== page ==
The playful kiss.
“How has your weekend been?” I asked her as we chatted during the last night of a 4 day festival in Mexico this last weekend. “Did you do everything you wanted to do?”
“Yes!” She smiled wide. “I had so much fun, and can’t really think of anything that’s missing from my experience.” She paused and reflected on her weekend for a moment, then looked back at me, “how about you?”
“Well,” I said, scrunching my eyebrows in a silly way, “I’ve done almost everything I wanted to do. There’s only one thing left.”
“Oh yeah? What’s that?”
“Well,” I repeated, this time with a smile, “there is this really cute girl that I was hoping to kiss before I left.”
She smiled and giggled a little, “okay, I hope you get her tonight!”
I shrugged and looked playfully into her eyes, “me too, but that’s kind of up to you..”
She paused and tried to figure out what I meant. Then, suddenly, smiled. “Do you mean me?” She asked with a giggle.
I simply kept my playful smile and nodded at her.
“Sure!” She said. She was a great kisser.
But this isn’t an article about kissing, or to brag about how much fun that festival was (it was, though). It’s also not about polyamory (because yes, I am still married, but my wife and I are polyamorous – and she was fully aware and okay with what I was doing).
This is an article about why playfully asking for what you want can be the most powerful way to get it.
Many influence-coaches often focus on things like value, social status, determination, being firm and unwavering and so on.
And while it certainly is important to ask confidently and to own what you want, a lot of times a touch of playfulness will change the situation to the better.
You see, playfulness often brings with it a couple of elements that these other things don’t:
1. Comfort and trust.
Playfulness often inspires a sense of comfort and trust. We humans instinctively think that if someone is being playful, they aren’t a threat. This makes us feel more at ease, and trust that going along with this person will be perfectly safe.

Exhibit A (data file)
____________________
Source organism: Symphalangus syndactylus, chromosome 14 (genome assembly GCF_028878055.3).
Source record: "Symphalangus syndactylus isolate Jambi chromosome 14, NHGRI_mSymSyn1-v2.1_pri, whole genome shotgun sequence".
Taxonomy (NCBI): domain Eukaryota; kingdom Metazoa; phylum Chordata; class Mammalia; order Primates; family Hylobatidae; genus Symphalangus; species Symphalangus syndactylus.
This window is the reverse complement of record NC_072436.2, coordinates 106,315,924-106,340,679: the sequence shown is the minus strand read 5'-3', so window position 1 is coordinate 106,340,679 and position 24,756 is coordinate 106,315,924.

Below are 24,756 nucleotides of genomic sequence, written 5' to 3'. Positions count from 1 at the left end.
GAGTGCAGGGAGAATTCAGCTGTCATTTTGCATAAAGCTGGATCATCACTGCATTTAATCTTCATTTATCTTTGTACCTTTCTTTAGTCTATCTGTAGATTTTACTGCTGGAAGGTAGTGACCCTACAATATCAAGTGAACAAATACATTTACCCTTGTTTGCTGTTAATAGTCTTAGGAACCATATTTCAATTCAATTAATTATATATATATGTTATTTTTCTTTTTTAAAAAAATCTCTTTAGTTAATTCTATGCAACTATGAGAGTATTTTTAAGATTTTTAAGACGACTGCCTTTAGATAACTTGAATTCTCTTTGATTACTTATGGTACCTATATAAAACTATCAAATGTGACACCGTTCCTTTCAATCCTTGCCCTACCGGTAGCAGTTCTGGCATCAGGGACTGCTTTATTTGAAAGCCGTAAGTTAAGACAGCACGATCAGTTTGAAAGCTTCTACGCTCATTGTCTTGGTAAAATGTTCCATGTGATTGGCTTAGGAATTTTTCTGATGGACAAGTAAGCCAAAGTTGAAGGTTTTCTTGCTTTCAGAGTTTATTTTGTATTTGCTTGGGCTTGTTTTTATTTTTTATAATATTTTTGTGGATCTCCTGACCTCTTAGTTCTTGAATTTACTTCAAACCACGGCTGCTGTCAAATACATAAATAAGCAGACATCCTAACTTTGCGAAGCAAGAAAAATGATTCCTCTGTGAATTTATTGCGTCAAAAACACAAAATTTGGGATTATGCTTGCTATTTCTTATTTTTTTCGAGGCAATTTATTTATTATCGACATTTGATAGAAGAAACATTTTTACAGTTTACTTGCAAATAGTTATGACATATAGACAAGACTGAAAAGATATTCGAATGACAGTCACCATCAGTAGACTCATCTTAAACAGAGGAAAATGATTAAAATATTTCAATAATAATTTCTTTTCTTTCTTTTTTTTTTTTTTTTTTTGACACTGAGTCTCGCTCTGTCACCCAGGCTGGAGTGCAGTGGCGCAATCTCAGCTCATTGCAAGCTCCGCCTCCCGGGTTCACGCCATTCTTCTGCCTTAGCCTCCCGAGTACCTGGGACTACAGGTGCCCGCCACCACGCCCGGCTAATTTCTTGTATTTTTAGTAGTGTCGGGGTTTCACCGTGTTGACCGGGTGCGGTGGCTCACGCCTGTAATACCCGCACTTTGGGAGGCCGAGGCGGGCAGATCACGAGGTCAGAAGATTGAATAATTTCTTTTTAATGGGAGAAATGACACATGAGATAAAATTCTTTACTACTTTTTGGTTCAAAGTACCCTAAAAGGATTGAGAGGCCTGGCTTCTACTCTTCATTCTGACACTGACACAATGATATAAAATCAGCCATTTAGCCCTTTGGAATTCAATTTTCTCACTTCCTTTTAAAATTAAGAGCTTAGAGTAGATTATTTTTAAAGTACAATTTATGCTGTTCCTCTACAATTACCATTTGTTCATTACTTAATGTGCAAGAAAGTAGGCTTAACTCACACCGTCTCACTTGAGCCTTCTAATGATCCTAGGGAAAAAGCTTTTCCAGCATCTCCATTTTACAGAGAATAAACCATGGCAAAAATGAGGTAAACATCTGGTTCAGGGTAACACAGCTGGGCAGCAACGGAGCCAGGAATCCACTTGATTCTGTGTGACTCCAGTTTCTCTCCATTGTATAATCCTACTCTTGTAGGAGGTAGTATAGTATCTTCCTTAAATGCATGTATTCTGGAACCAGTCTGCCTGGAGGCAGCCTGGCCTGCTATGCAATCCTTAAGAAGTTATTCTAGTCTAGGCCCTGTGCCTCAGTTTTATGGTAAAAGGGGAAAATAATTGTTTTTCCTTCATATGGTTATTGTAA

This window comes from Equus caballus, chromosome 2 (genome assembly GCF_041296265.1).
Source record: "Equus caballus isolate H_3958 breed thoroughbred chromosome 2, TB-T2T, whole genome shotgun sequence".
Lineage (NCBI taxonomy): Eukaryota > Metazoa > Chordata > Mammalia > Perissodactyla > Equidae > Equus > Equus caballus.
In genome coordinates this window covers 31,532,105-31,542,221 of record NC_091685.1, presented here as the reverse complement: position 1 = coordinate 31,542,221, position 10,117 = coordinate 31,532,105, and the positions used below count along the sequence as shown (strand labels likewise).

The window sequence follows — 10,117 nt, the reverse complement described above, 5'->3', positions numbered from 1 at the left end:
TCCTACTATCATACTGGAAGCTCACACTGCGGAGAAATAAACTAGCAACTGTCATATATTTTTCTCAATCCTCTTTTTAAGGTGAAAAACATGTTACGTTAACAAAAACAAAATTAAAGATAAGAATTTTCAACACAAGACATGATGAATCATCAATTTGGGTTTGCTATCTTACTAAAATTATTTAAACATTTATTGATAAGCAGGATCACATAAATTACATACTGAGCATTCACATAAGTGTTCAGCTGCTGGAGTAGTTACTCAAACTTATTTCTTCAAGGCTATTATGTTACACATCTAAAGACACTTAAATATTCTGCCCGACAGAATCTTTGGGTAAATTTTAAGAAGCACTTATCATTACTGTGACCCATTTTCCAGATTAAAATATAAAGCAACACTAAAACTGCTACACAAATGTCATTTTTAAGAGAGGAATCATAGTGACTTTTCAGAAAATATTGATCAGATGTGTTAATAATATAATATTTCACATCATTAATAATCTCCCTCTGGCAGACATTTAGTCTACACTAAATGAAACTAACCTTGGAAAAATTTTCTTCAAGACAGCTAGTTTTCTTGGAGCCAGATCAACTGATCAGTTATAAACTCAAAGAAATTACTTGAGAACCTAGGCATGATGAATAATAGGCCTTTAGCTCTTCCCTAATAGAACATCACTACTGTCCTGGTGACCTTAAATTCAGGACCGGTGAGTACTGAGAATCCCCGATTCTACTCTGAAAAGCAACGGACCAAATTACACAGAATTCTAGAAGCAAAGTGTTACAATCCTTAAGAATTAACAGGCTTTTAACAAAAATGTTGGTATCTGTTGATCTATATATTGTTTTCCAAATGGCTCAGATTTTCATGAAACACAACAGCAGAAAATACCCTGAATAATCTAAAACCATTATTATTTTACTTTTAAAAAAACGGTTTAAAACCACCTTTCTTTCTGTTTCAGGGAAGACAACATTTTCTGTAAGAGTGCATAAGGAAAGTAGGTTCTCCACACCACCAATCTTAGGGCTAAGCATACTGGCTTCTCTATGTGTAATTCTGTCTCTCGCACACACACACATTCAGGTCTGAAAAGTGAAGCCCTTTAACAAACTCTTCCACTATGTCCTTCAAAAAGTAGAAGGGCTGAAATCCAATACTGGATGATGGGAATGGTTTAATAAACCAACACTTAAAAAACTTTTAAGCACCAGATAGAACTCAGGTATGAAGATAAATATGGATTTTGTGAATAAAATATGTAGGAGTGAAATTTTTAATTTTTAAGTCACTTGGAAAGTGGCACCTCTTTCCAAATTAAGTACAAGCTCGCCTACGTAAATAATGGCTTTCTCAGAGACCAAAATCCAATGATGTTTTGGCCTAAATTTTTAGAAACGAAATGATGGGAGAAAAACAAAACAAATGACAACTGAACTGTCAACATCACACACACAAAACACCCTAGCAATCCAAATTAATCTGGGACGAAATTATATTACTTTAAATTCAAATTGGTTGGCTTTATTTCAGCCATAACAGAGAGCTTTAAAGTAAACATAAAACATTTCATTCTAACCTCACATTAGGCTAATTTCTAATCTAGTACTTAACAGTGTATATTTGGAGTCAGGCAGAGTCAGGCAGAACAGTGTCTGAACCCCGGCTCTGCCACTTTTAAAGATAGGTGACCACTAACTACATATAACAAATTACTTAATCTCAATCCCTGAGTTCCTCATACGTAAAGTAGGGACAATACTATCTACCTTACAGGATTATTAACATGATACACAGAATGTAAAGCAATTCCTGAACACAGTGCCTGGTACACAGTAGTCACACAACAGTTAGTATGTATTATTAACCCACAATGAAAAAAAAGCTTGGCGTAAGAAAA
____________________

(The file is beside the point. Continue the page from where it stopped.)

2. A built-in escape.
Someone who asks you for something with intensity is more likely to be upset if turned down, but someone who asks you with playfulness will usually seem like they’re more likely to accept the turn-down with a smile. This, ironically, makes people more inclined to say yes – because they feel less pressure, and it’s natural for humans to resist pressure.
So this girl could’ve just as easily laughed and said no to my cheesy invitation and we could have both experienced the whole interaction as something fun and silly. She wouldn’t have needed to feel bad for saying no because we were just having fun together, and I wouldn’t have had to reassure her that saying no was ok.
I use this technique a lot in my personal life.
When I needed to put air in the tires of my car yesterday and didn’t have coins for the air pump at the gas station, I playfully asked the attendant how much candy I’d have to buy and hide from my wife for him to turn on the pump for me (they have a button behind the counter). He laughed and turned it on for free.
When the ticket girl at the movie theater discovered the ice cream I was sneaking in to the movie, I playfully asked how closely she would inspect me if I went to put in in my car, but came back with a big bulge in my pants. She laughed and told me to just make sure her manager didn’t see me bring it in.
The comfort and sense of ease that comes from playfulness can do a lot for us.
It makes people more inclined to bend the rules for us. It helps them feel more comfortable with our requests. And it inspires more people to say yes – because after all, we all like doing things for (and with) people we like.
So practice your playful requests and bring them out any time there’s no real necessity for seriousness. Then thank me later 😉